With more than 13 million customers, Humana is one of the largest U.S. health insurance companies. But, according to Humana’s president and CEO Bruce Broussard, the Louisville, Ky.-based insurer is in the business of health outcomes, not insurance underwriting.

Broussard, the keynote speaker at the HIMSS15 conference in Chicago on Tuesday, described America’s healthcare system as one of the most inefficient systems in the world, calling for a change from the current “supply-based system” to a system built around “demand” in which consumers come first.

“I sit here and represent an industry and represent a company that’s part of the problem,” he told the HIMSS audience. “We realize that and we have to change. We have to change the conversation from an insurance-underwriting business model to helping people improve their health.”

Also See: Humana to Aid Docs in Shift to Population Health

Of the $3 trillion in U.S. healthcare spending, $1 trillion is wasted per year “because we’re focused on the supply and not the demand,” according to Broussard, who added that currently it takes two weeks on average for a patient to see a primary care physician. “If you’re diagnosed with an illness, that’s a long two weeks,” he said. Part of the problem is that 16 percent of doctors’ time is spent on non-value-added activities.

Compounding the problem, Broussard says, is the fact that America’s healthcare system was not designed for chronic care. “Today, 80 percent of our cost in healthcare is related to chronic conditions,” he warned, a number that could grow as the U.S. population ages and becomes more obese. “Seventy percent of the population in America is overweight or obese.”

Data Silos

The current healthcare system is characterized by non-aligned incentives, limited consumer choice, and silos of health data that lack integration, according to Broussard. “What we as leaders should be striving to do in changing this conversation is addressing how we integrate this system, how we make the conversions of value-based reimbursement, and how we encourage consumer choice.”

Broussard encouraged technology vendors to look at information as a shared asset—not as a proprietary one—that flows freely through the healthcare system instead being “taxed and tolled” along the way. Health IT is such an important part of the future direction of healthcare and improving outcomes, he said, including remote monitoring, personal devices, electronic medical records, as well as analytics—all aimed at providing better data.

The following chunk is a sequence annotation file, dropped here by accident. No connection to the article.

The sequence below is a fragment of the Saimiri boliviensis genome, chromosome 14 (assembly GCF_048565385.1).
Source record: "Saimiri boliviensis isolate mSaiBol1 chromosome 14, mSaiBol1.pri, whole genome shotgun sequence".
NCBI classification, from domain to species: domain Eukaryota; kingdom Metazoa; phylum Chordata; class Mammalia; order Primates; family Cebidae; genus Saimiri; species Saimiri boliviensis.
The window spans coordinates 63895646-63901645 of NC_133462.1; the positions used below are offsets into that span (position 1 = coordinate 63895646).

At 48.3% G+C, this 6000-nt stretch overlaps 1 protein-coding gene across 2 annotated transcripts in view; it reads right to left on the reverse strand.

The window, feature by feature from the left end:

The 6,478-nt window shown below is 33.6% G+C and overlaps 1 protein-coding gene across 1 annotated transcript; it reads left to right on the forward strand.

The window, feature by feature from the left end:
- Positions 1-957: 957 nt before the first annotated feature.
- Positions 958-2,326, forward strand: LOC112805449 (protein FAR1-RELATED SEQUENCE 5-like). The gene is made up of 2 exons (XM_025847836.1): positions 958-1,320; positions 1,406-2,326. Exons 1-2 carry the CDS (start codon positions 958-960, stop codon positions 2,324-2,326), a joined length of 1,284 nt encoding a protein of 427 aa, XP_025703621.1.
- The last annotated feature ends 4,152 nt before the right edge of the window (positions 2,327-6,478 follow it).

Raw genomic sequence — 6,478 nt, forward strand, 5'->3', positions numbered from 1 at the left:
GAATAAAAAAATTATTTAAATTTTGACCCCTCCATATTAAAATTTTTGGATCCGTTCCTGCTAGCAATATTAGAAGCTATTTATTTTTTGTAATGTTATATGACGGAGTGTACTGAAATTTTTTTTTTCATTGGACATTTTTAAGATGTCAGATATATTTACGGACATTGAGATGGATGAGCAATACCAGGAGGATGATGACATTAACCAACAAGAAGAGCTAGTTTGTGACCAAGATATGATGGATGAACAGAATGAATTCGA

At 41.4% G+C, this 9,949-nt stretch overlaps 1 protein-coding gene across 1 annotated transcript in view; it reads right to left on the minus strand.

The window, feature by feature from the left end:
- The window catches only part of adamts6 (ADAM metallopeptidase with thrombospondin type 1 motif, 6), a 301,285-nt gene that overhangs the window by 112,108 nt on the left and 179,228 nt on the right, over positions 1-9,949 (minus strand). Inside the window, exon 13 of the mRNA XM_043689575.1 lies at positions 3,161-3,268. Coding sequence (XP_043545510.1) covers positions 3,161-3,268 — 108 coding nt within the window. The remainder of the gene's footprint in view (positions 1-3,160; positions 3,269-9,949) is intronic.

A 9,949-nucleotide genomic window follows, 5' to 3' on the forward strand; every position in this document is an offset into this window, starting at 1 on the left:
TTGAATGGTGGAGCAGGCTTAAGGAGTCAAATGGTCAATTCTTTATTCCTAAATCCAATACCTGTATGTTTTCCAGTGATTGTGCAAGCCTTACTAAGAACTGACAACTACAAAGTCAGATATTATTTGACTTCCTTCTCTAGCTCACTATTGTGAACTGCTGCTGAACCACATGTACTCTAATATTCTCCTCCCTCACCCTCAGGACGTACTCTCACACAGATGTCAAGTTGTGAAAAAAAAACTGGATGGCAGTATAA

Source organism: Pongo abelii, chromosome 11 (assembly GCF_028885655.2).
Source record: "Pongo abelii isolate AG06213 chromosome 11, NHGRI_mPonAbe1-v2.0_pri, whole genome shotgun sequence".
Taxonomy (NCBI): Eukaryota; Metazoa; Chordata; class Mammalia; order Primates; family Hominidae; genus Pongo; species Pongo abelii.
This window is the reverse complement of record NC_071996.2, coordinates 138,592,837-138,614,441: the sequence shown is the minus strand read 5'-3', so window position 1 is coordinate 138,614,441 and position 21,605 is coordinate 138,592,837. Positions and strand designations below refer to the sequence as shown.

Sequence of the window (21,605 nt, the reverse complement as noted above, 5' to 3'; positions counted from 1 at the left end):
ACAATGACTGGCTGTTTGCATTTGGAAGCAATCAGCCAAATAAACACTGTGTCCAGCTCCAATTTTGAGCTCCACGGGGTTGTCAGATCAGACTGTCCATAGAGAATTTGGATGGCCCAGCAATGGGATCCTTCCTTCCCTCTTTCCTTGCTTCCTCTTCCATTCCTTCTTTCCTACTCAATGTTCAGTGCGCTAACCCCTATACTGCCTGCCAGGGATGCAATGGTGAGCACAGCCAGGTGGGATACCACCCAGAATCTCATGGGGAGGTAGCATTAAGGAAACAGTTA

“Value-based reimbursement along with integration is so powerful. We see today when information is flowing free through the system it creates better efficiency, better decision-making, and a significantly better consumer experience.” Interoperability is critical to eliminating the silos of health data and is “a great place to start,” according to Broussard. “We all can benefit from interoperability.”

However, he cautioned that it will require industry-wide partnerships: “There’s not going to be one company that is going to solve that problem.”

Alternative Payment Models

When it comes to value-based reimbursement, Broussard said that today about 55 percent of Humana’s members are involved in “some relationship with providers that are being reimbursed around cost and quality.” He reported that the company has seen about a 20 percent reduction in care costs compared to standard Medicare fee-for-service, a 10 percent improvement in wellness check-ups, and a 10 percent reduction in ER visits and readmissions.

“We’re seeing an improvement in chronic care management,” Broussard asserted. “We, in our organization, are seeing wonderful results in readmission. Last year, we improved people staying at home 500,000 days. It’s obviously great for society because of the cost of care and on an individual basis.”

Humana’s ambitious goal is to improve by 20 percent the health of the communities it serves by 2020. “We are in the business of health outcomes,” said Broussard, who applauded the Department of Health and Human Services for establishing the goal of tying 30 percent of fee-for-service Medicare payments to quality or value through alternative payment models by 2016 and hitting 50 percent by the end of 2018.

“We, and others, are participating in their learning network and really are trying to figure out how we can make this a winning goal for everybody,” he added. “But, I’m telling you it is hard. There are so many processes and systems in this industry that caused it to grow as it is—we have to change it.”

Broussard acknowledged that the required changes and reforms to the U.S. healthcare system will be uncomfortable and painful. “We can start with interoperability as being the base to bring all this together,” he concluded.

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